The Pace of Business

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Today is Marathon Day in Boston. Thousands of runners from around the world will come to run the 26.2 mile course from Hopkinton to Boston. This is the 116th year of the race, but in all those years I doubt the runners have ever encountered the heat they will today. The temperature is suppose to reach the high 80’s. Even the most seasoned runners have been advised to pace themselves carefully. Upon hearing the warnings, my young daughter asked me what it means to pace yourself.

As I explained the concept to her I realized that pacing is a pretty foreign concept to a child. Children go at full speed from the very beginning until they hit a wall and completely crash. Their energy and exuberance is one of the great luxuries of childhood. If a child burns out because they have not paced themselves, there is usually a loving adult nearby to pick them up and usher them to the finish line. However, in business, there is no white horse to swoop in and save you if you haphazardly spend all your resources at the outset in a flurry of entrepreneurial enthusiasm. In order to succeed in business you must learn to pace yourself. Of course, this is easier said than done, but if you take notes from the seasoned pros you will have a much better chance of going the distance.

1. Check out the course. You need to know what you are in for. Boston is notorious for Heart Break Hill. If you don’t factor that piece of the course into your race strategy you will be very sorry. In your business, do you foresee any major obstacles? What are your plans for coping with the extra strain they will put on your business? Do you have any cash reserves or any other supports or resources that can see you through those trying times? If you make a contingency plan, it may just save you from pulling out of the race completely.

2. Draft the person in front of you. In racing you can cut down on some of the effort you have to put out by running behind someone else who blocks the wind for you. You can do this in business as well. You don’t have to re-invent the wheel every time you want to try a new idea. There are people who have already been where you want to go and have done what you want to do. Follow their lead and you will quicken your steps.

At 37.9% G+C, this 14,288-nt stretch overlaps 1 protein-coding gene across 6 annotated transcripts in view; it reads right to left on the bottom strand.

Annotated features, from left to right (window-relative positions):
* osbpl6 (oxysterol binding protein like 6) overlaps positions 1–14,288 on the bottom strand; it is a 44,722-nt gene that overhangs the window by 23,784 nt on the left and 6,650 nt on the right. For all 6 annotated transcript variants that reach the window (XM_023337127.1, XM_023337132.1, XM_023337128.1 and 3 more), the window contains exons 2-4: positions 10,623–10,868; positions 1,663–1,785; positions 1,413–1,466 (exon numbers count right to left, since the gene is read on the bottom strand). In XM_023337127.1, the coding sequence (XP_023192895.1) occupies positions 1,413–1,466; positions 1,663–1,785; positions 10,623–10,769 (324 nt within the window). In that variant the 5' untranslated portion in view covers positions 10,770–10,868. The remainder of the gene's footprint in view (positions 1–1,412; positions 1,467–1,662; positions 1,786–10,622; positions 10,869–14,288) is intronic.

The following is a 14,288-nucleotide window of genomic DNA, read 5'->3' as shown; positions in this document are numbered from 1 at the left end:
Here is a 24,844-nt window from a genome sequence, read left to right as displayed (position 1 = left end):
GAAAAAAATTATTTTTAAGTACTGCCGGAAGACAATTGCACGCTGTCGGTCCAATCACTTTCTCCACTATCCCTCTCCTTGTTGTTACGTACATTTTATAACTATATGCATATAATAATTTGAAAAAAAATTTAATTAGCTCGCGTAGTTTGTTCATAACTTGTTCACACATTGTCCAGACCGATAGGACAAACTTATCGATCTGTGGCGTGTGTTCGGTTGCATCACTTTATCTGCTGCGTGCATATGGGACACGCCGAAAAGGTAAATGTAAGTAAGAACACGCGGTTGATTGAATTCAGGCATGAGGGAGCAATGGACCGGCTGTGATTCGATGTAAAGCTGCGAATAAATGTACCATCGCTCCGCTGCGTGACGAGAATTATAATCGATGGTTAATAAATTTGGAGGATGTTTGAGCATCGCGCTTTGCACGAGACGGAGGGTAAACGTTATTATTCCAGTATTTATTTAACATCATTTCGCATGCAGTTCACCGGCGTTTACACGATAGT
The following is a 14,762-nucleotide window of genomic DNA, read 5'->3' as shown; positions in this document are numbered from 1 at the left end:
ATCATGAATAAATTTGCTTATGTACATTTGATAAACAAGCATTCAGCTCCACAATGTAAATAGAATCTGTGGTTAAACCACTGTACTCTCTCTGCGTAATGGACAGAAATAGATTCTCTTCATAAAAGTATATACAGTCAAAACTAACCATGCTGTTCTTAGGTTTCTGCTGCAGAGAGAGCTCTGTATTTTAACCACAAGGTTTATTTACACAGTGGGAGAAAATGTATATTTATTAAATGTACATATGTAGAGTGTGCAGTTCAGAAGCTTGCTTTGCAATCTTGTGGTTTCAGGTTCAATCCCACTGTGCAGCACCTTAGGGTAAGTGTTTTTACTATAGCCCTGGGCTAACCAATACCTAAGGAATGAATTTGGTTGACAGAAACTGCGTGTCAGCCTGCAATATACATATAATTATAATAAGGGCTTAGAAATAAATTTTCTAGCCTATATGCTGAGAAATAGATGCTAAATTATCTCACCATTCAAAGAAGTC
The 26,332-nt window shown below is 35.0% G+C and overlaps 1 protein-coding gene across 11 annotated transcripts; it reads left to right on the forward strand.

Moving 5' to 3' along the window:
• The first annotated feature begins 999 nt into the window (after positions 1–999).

3. Wear a watch. Runners almost always have a watch on to keep track of their splits. They don’t just guess how fast they are going, they measure their speed. In business you need metrics as well. How else are you going to judge your progress? Are you keeping track of your profits and losses? Do you measure the number of visitors to your website? Keeping track of the numbers lets you know when you are on track and when you need to push yourself a little harder.

4. Pay attention to the competition. When I ran track in high school the coach always used to tell us to keeping looking forward in a race. However, I have noticed over the years that even the most elite runners look over their shoulders towards the end of the marathon. They are looking to make sure there aren’t any surprise challengers sneaking up on them. While you too need to keep your eye on the prize for the long run, you also need to pay attention to the competition. If you turn to check and they are quickly closing the gap, you may need to quicken your pace to keep your edge. There’s nothing like a little competition to put the fire back in your belly.

5. Know your big why. Not everyone chooses to run a marathon in their life time, but for those who do there is usually a very personal reason for doing so. For some it’s the sense of accomplishment or proving a health or fitness goal. Others may be running in remembrance of a loved one or to raise money for a charity. There is a usually a deeper motivation than just getting in a daily run. This personal reason is often what keeps a runner going when the pain of the grueling race sets in. In business, there are many challenges as well, but if you know WHY you are in business those obstacles are easier to overcome. Keeping your motivation front and center can be the very thing that keeps you putting one foot in front of the other.

Running a business is like running a marathon in many ways, however, in business there is no finish line. There is simply the next day and the next challenge. If you can learn to pace yourself through the ups and downs you are more likely to achieve the deep satisfaction of accomplishment without trashing your mind, body or spirit. So lace up your shoes and let the race begin.